Hizballah and its allies are in the ascendency, while the GOL
and March 14 descend into that box called irrelevance
(according to some, joining Abu Mazen and others). We hope
that this is a temporary phenomenon: as the Lebanese
discover the real extent of the destruction to their country,
surely the glow of Hizballah's "victory" will fade,
especially if -- as we hope -- the March 14 crowd pulls
itself together in favor of a unified message asking about
whether the "victory" was worth the cost. We hope that the
moderate Arab states, which must have been as appalled as we
were by Nasrallah's performance, are sending messages to
Syria to knock off any nefarious plans and to Saad Hariri and
Fouad Siniora to maintain steady nerves and courage in the
weeks ahead.

20. (S/NF) But we have an immediate problem in need of a
creative solution: as Nasrallah made clear in his speech,
Hizballah does not intend to disarm, not even in the south.
IDF withdrawal, LAF deployment, and UNIFIL expansion are
proceeding despite Nasrallah's suggestion that disarmament
equals sedition. We expect that Hizballah will bide its time
for now, avoiding any incidents that might provoke strong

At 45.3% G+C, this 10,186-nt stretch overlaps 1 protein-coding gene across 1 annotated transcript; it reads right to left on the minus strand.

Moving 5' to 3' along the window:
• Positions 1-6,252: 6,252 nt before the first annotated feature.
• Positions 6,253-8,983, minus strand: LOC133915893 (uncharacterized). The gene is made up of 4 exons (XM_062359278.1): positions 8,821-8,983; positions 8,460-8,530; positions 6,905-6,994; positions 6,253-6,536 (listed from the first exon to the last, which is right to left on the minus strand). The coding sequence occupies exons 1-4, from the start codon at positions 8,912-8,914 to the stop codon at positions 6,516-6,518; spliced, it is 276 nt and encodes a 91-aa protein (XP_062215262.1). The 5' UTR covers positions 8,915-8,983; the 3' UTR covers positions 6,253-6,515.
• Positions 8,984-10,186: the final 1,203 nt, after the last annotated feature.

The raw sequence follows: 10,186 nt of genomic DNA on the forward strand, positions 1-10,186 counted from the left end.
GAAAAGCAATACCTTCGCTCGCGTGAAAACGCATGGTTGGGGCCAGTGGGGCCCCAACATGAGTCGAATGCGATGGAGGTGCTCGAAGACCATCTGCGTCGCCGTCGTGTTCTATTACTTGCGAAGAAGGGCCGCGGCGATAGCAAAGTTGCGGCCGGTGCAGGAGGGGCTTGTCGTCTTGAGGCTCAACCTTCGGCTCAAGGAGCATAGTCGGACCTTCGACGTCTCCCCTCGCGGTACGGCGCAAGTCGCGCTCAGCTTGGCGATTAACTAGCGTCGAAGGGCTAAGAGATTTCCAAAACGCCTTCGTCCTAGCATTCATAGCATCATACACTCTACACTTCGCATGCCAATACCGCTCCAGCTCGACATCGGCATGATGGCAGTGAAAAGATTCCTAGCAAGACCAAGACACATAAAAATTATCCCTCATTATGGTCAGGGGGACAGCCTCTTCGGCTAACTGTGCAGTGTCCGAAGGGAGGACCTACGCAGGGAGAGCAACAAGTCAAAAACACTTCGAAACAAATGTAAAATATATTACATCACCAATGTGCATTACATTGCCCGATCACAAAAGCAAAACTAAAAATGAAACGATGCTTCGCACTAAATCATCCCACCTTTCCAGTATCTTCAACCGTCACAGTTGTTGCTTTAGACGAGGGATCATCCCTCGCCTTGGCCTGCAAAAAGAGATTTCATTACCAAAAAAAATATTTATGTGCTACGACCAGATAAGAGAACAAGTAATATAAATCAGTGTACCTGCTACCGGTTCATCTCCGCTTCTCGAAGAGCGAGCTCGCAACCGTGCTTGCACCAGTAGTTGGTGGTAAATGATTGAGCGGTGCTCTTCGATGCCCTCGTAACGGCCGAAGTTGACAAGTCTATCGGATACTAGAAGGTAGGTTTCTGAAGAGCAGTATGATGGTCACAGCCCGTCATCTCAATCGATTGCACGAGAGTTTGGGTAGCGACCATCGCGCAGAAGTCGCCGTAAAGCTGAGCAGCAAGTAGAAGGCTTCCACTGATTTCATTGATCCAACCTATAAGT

Israeli retaliation. So, on the surface, all might look
fine, in terms of security in the south. While the status
quo ante is not being restored in any case -- LAF deployment
to the south, for the first time in decades, is something
we've long demanded -- the dangers Hizballah's arms pose to
Israel and to the Lebanese state seem likely to remain. From
the Lebanese perspective, Shebaa Farms is an essential
element to solving this problem. But of course an Israeli
withdrawal from Shebaa (if possible at all) would only take
place after the very disarmament the Lebanese say they need
Shebaa "liberation" in order to accomplish. We will see PM
Siniora, Speaker Berri, and other political contacts in the
days to come to get a better sense of the options facing
Lebanon and facing UNSCR 1701 implementation.